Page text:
“Lots of districts are looking for the same people,” Hill said. “The competition is much higher at this particular point.”

Notes and links on previous taxpayer supported Madison School district Superintendent searches.




“36 people” on madison’s 2020 superinteNdent search



Logan Wroge:

“The challenges of the district are actually not completely known because of a lack of transparency in how the district is doing with respect to several critical and urgent matters,” Chan Stroman, a West Side resident and education advocate said, adding she wants to see honesty and competence in the next leader of the state’s second-largest school district.

The input session was facilitated by BWP and Associates — an Illinois-based, education-focused search firm contracted by the School Board to help solicit feedback, advertise the position and vet candidates, among other responsibilities.

A second community input session is planned for 7 p.m. Wednesday at La Follette High School, and a survey on the superintendent position is available online until Nov. 5.

While in town Tuesday and Wednesday, representatives of BWP also had a marathon of meetings planned with elected officials, community groups, advocacy organizations, business leaders and others.

Among those scheduled to meet with the BWP consultants are black student unions, social justice advocacy organization Freedom Inc., the heads of American Family Insurance and Exact Sciences Corp., school principals, Disability Rights Wisconsin and Dane County District Attorney Ismael Ozanne.

Debra Hill, a managing director for BWP, said throughout nearly 20 meetings held Tuesday, a theme of trust was already emerging.

Related: “The data clearly indicate that being able to read is not a requirement for graduation at (Madison) East, especially if you are black or Hispanic”

Former Superintendent Jennifer Cheatham; what will be different, this time?




Commentary on Two 2020 taxpayer supported Madison School District Superintendent Candidates



Scott Girard:

Madison School Board president Gloria Reyes said in the release the district is “very fortunate to have an impressive pool of highly qualified candidates participate in this process.”

“With a focus on how candidates aligned with the Leadership Profile, the Board was able to select two phenomenal finalists, both with deep roots in education and instruction, and today we are excited to introduce them to our community,” Reyes said.

MMSD had 26,842 students in the 2019-20 school year, with demographics of 41.7% white, 22.3% Hispanic, 17.8% Black, 8.5% Asian, 9.3% Two or more and less than 1% each of Pacific Isle and American Indian, according to state data.

In its earlier search, the district had three finalists. In addition to Gutierrez, Georgia education official Eric Thomas and College of Saint Rose professor Marguerite Vanden Wyngaard also visited the district for an interview and public Q and A. Consultant BWP and Associates conducted both searches.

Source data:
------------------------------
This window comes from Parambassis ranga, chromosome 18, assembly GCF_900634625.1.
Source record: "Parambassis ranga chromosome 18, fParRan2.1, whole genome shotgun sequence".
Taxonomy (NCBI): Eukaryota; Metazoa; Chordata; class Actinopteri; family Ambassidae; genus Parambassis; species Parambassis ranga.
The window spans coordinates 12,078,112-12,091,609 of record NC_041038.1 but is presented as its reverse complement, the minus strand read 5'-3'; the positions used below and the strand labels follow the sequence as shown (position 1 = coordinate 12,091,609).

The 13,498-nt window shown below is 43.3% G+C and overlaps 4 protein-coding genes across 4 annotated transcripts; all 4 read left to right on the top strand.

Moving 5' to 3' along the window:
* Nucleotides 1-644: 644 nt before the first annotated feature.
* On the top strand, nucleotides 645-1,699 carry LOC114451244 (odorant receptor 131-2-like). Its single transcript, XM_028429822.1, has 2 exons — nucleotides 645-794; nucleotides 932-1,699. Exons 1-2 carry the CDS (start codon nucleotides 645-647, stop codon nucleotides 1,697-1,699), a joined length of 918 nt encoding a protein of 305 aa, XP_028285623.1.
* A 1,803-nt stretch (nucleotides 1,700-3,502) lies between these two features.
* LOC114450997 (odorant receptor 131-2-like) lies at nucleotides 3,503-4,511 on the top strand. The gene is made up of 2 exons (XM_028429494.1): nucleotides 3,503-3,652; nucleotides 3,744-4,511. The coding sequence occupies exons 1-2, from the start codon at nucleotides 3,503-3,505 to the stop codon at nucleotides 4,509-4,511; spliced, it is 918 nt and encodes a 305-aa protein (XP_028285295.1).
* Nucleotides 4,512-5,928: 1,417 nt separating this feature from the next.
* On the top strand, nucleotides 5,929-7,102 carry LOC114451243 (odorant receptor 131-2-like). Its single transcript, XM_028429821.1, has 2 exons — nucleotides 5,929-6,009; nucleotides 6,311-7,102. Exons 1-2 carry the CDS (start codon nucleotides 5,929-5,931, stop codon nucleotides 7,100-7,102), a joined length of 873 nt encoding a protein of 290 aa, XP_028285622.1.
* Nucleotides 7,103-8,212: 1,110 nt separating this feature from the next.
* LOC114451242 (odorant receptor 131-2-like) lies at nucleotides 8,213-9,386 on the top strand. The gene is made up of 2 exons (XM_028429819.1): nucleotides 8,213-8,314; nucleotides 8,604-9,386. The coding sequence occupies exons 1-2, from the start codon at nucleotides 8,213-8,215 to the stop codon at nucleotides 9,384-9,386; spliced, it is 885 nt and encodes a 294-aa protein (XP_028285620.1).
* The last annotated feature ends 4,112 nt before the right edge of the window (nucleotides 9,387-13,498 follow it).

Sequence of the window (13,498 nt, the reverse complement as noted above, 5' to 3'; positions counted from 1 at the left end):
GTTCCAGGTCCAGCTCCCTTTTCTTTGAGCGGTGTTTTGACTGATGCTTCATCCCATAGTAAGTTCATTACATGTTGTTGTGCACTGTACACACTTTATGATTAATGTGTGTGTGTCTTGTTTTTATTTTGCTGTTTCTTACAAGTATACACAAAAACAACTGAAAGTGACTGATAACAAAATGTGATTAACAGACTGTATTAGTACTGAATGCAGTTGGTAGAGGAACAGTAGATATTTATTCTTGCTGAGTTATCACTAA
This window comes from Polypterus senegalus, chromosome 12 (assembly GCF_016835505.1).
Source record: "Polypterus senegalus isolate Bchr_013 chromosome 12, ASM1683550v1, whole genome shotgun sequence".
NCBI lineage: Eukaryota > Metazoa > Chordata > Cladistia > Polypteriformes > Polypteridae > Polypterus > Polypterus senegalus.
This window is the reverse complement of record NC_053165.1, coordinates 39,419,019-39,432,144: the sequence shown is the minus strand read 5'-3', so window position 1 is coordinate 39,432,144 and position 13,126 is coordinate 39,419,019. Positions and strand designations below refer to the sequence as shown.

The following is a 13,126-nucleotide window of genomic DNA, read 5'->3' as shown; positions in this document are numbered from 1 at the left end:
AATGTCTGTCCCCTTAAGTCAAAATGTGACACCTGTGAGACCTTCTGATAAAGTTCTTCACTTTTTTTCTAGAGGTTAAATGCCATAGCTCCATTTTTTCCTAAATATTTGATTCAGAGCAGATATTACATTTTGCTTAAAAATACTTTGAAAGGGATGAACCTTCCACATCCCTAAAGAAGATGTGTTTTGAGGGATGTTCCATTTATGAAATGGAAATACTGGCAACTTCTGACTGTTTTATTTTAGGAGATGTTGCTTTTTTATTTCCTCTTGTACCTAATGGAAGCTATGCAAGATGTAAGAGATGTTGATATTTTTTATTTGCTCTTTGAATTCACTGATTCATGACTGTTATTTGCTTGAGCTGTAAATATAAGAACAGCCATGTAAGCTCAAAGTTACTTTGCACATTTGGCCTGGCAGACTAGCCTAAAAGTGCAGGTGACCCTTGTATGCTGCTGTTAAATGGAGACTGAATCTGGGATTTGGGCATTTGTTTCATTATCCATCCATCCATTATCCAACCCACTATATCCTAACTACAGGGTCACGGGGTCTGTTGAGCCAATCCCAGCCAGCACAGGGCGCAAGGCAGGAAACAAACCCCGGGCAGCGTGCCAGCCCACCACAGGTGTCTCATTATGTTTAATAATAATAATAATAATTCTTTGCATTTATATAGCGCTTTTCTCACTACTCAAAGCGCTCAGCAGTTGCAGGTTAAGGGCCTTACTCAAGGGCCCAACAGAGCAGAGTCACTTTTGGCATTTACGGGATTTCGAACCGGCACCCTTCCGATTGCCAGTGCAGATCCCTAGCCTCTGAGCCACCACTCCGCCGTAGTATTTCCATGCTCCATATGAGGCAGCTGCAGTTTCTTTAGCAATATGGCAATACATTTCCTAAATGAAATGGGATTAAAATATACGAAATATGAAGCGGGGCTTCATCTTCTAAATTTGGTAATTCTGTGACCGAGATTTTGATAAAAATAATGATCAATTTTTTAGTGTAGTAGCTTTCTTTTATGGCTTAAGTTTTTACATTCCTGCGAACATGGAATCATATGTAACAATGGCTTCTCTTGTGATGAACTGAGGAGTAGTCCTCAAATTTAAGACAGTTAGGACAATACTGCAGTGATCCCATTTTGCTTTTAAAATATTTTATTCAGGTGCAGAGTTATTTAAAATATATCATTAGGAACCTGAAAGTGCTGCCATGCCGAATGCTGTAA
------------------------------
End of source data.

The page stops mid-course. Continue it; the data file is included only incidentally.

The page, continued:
Jane Belmore has served as the interim superintendent since last August, when Jennifer Cheatham left for a position at Harvard after six years in MMSD

Logan Wroge:

The finalists, Carol Kelley and Carlton Jenkins, will proceed with interviews next week.

Jenkins is in his fifth year as superintendent of the Robbinsdale School District in New Hope, Minnesota. He’s held educational leadership positions — including chief academic officer, principal, assistant principal and health teacher — in Michigan, Ohio, Beloit and Madison, and received his PhD from UW-Madison.

Kelley, an educator with 25 years of experience, is also in her fifth year as superintendent of Oak Park Elementary School District 97 in Illinois, the district said in an announcement. She also served for three years as superintendent of Branch Township School District in New Jersey and has a background as an elementary and middle school principal and a classroom teacher.

In these challenging times, our local businesses need your support. Find out how to get food, goods, services and more from those remaining open.

Kelley holds a doctorate of education from the University of Pennsylvania, the district said.

In addition to the next round of interviews, Jenkins and Kelley will participate in online engagement sessions with district staff and students during a “Virtual Day in the District.” The sessions will include an opportunity to ask questions of the candidates and provide feedback.

Notes and links on the 2020 Superintendent pageant, round 2.

2011: A majority of the taxpayer supported Madison School Board aborted the proposed Madison Preparatory Academy IB charter school.

2017: West High Reading Interventionist Teacher’s Remarks to the School Board on Madison’s Disastrous Reading Results

Madison’s taxpayer supported K-12 school district, despite spending far more than most, has long tolerated disastrous reading results.

My Question to Wisconsin Governor Tony Evers on Teacher Mulligans and our Disastrous Reading Results

“An emphasis on adult employment”

Wisconsin Public Policy Forum Madison School District Report[PDF]

Booked, but can’t read (Madison): functional literacy, National citizenship and the new face of Dred Scott in the age of mass incarceration